“As Chairman of the IRCU Eastern Uganda Peace and Stability Forum, I call upon the people of Busoga to promote peace so that we can live together in peace and unity. Everyone is free to vote for a candidate of their choice but please be do that in peace. Let us all be agents of peace,” he said.
Under the umbrella of the Inter-Religious Council of Uganda (IRCU), we, the senior religious leaders, convening at the Secretariat of the Inter-religious Council of Uganda, this 5th day of February 2016 would like to address the nation on the ongoing electoral process.
Our attention is drawn to some of the challenges that have in the past brought this would-be democratic process to disrepute. For example, inadequate internal democracy within political parties, credibility of the Electoral Commission, vote buying, voter apathy, intolerance and violence, militia groups, intimidation, use of abusive language and ballot stuffing. A few weeks to the polling day, these issues remain the key concerns of many people both within and outside Uganda.
Although relative calm has prevailed during the ongoing campaigns, for which we thank the Uganda Police and other security agencies, the candidates, voters and the Electoral Commission, we have however observed the following issues which we think need urgent action by all concerned stakeholders:
We have continued to receive reports of intimidation by some supporters of candidates and elements within the security agencies, characterized by interference with campaigns, defacing of posters and verbal threats. On a number of occasions, such behavior has degenerated into confrontation between supporters of rival camps, and between police and supporters of candidates.
We appeal to all actors to follow the law and provide a conducive environment for campaigns. We encourage the use of a peaceful language that recognizes and preserves our divine motto “For God and my Country”. In this way, we will guarantee the credibility and acceptability of the outcomes of the polls.
We would like to repeat our concern about the use of money by some politicians during both the campaigns and elections to influence the will of the people. This is not only a sin, but illegal, but also immoral and unethical. As we said in our pastoral letter, it is an indication that such candidates do not have confidence in themselves or the support of the people. We call upon all political players to desist from such practices and, instead, allow voters to decide in a free environment who they should vote to political office.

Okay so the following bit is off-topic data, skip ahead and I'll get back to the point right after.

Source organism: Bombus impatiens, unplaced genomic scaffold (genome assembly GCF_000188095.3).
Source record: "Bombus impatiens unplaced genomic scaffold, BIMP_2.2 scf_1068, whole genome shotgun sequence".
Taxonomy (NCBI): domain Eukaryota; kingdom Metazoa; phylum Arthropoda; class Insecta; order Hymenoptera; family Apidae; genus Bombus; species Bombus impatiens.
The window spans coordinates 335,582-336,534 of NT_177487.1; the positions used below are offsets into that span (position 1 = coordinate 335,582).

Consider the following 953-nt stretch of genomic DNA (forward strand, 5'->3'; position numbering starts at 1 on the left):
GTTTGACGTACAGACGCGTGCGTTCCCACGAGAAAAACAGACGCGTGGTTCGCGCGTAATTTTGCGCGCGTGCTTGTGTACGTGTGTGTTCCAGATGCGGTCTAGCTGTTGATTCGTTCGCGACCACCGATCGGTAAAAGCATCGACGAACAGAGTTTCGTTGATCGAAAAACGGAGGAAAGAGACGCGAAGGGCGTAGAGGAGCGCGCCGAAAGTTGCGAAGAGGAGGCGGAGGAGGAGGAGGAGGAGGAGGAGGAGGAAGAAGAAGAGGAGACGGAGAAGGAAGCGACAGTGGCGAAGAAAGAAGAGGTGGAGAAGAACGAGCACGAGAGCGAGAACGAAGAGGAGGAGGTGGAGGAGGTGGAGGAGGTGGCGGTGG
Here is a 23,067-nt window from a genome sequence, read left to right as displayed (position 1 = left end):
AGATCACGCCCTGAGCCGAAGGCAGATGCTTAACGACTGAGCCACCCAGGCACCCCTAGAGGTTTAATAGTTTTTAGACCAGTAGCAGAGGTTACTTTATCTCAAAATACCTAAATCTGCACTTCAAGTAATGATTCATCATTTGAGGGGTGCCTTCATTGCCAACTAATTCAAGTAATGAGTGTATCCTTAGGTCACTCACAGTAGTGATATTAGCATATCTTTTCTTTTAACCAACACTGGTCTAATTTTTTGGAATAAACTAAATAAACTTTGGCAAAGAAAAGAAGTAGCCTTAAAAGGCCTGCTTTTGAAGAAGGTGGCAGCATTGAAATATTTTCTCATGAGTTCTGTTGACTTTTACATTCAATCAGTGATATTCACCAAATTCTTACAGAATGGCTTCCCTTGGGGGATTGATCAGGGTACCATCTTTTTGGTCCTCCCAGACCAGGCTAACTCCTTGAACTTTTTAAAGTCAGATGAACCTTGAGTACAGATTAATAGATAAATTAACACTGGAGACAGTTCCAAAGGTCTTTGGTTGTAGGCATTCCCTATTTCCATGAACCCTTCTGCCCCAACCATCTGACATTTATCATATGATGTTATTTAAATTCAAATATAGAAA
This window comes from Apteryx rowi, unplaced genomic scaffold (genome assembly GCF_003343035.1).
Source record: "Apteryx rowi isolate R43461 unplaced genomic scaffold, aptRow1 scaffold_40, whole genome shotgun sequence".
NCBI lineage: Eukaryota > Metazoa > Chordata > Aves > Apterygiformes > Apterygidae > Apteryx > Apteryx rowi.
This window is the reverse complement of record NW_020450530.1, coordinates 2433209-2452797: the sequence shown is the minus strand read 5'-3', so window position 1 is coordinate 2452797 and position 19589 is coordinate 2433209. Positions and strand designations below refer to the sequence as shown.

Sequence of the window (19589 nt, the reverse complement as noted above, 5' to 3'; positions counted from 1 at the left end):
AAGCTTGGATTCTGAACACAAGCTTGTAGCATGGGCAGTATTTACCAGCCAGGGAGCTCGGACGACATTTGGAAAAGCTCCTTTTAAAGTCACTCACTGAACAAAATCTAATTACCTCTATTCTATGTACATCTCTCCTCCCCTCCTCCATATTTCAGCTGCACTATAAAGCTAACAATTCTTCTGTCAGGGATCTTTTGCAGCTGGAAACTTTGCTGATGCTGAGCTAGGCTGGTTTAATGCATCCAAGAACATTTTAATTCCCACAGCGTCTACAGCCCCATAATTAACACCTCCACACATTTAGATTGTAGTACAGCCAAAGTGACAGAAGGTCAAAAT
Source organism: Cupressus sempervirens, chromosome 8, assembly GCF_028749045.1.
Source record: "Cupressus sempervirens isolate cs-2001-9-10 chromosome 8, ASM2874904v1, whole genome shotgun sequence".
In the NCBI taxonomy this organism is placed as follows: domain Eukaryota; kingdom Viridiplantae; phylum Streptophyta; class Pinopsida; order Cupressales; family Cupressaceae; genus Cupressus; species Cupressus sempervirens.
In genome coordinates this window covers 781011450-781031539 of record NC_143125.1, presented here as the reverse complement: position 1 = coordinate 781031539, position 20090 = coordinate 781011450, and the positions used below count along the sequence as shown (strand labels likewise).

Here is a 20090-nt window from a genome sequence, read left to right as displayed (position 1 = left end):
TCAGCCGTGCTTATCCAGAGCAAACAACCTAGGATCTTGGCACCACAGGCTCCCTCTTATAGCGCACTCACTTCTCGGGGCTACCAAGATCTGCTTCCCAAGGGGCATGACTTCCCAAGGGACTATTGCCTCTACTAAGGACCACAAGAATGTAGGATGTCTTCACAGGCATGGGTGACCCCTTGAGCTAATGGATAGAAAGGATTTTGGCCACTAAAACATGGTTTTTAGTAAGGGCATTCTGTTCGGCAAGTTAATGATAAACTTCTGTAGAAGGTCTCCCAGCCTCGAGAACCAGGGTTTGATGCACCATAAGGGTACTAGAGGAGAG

Voters are the most important actors in any electoral process because they are the ones who determine who should become a leader. Our national Constitution, under Article 1, begins by emphasizing the power of the people and Chapter Four variously defines rights and freedoms of citizens, among them freedom of speech, of thought, freedom to assemble and to associate (Article 29 (1), and to register and vote (Article 59). The duties are outlined under Article 17 and include respect of rights and freedoms of others.
It is, therefore, clear that acts of hooliganism, disruptions and violence, sometimes sponsored by politicians, that has characterized campaigns and political activities in some areas are unconstitutional and against faith values. We urge voters and politicians to focus on their mandate as defined in the constitution and do all it takes to make the campaigns and elections peaceful, free and fair. Furthermore, we call on you to refuse gifts intended to influence your decision to belong to a political group or vote for a candidate of your choice. In addition, we encourage all Ugandans of voting age to go and cast their votes come 18th February 2016.